MM: Funky Plurals

English is a compulsive eater. It grabs words from other languages and … sluuuuuurp! … swallows them right down. That means we have a number of terms that don’t operate according to the usual English pattern of marking the plural with a terminal “s.” Most such words are from Greek and Latin. Once you get a feel for how they work, they fall into place. So, okay, say it with me:

One index, two indices.

One phenomenon, two phenomena.

One datum, two data.

One medium, two media.

One criterion, two criteria.

One antenna, two antennae.

One cherub, two cherubim.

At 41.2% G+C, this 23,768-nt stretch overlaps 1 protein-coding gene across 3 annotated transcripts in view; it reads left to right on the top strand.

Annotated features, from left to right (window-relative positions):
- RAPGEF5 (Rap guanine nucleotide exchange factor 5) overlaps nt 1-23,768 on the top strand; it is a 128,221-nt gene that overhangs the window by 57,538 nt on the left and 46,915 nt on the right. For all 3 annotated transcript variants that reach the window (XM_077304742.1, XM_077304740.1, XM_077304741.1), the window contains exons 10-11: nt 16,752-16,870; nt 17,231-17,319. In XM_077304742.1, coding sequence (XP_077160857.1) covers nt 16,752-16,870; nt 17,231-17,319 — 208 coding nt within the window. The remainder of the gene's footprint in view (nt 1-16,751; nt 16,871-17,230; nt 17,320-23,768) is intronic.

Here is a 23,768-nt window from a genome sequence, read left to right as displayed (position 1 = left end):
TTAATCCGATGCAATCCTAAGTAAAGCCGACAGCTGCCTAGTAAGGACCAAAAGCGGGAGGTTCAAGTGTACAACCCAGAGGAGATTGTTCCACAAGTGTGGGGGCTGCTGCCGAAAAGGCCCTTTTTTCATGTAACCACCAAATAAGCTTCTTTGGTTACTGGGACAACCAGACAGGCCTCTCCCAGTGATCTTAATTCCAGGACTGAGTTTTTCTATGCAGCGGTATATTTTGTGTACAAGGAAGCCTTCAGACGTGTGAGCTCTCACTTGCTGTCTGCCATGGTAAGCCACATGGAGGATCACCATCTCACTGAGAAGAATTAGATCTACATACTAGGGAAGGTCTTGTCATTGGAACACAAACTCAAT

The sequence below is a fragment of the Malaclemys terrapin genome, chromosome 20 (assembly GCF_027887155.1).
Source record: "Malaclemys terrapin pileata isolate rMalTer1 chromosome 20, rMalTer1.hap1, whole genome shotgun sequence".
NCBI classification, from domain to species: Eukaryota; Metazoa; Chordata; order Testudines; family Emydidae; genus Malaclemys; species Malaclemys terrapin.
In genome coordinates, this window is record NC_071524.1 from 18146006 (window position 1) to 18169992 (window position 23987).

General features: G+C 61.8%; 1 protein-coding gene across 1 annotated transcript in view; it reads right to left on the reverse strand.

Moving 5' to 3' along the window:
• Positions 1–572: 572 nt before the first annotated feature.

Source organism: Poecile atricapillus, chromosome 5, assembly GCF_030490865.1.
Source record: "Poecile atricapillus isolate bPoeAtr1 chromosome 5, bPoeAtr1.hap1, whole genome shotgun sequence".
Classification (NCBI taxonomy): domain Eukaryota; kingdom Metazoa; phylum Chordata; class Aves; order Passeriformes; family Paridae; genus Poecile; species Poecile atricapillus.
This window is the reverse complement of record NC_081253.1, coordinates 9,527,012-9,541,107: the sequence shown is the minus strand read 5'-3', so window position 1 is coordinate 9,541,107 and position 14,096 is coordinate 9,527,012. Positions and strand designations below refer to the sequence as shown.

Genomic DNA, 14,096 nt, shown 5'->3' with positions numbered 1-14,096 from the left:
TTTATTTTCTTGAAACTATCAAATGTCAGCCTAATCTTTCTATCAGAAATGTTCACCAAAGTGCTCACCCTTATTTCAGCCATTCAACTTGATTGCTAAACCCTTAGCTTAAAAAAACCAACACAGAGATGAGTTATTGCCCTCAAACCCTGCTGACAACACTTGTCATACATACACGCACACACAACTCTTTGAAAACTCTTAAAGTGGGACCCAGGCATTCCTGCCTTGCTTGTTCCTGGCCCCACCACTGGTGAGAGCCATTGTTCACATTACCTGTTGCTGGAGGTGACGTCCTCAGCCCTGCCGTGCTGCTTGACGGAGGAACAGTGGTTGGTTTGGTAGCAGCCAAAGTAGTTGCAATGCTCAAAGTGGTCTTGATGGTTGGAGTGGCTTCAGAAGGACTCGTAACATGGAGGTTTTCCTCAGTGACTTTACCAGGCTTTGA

One thesis, two theses.

One colloquium, two colloquia.

And so forth. There are dozens. On the other hand, some of these words have been Anglicized to the degree that an English-style plural is at least an option. Yes, you can have “two octopi,” but you don’t have to: “two octopuses” is fine. And as I recall, a few years ago The New York Times dumped “millennia” in favor of “milleniums.” That one still jars, for me, but oh well.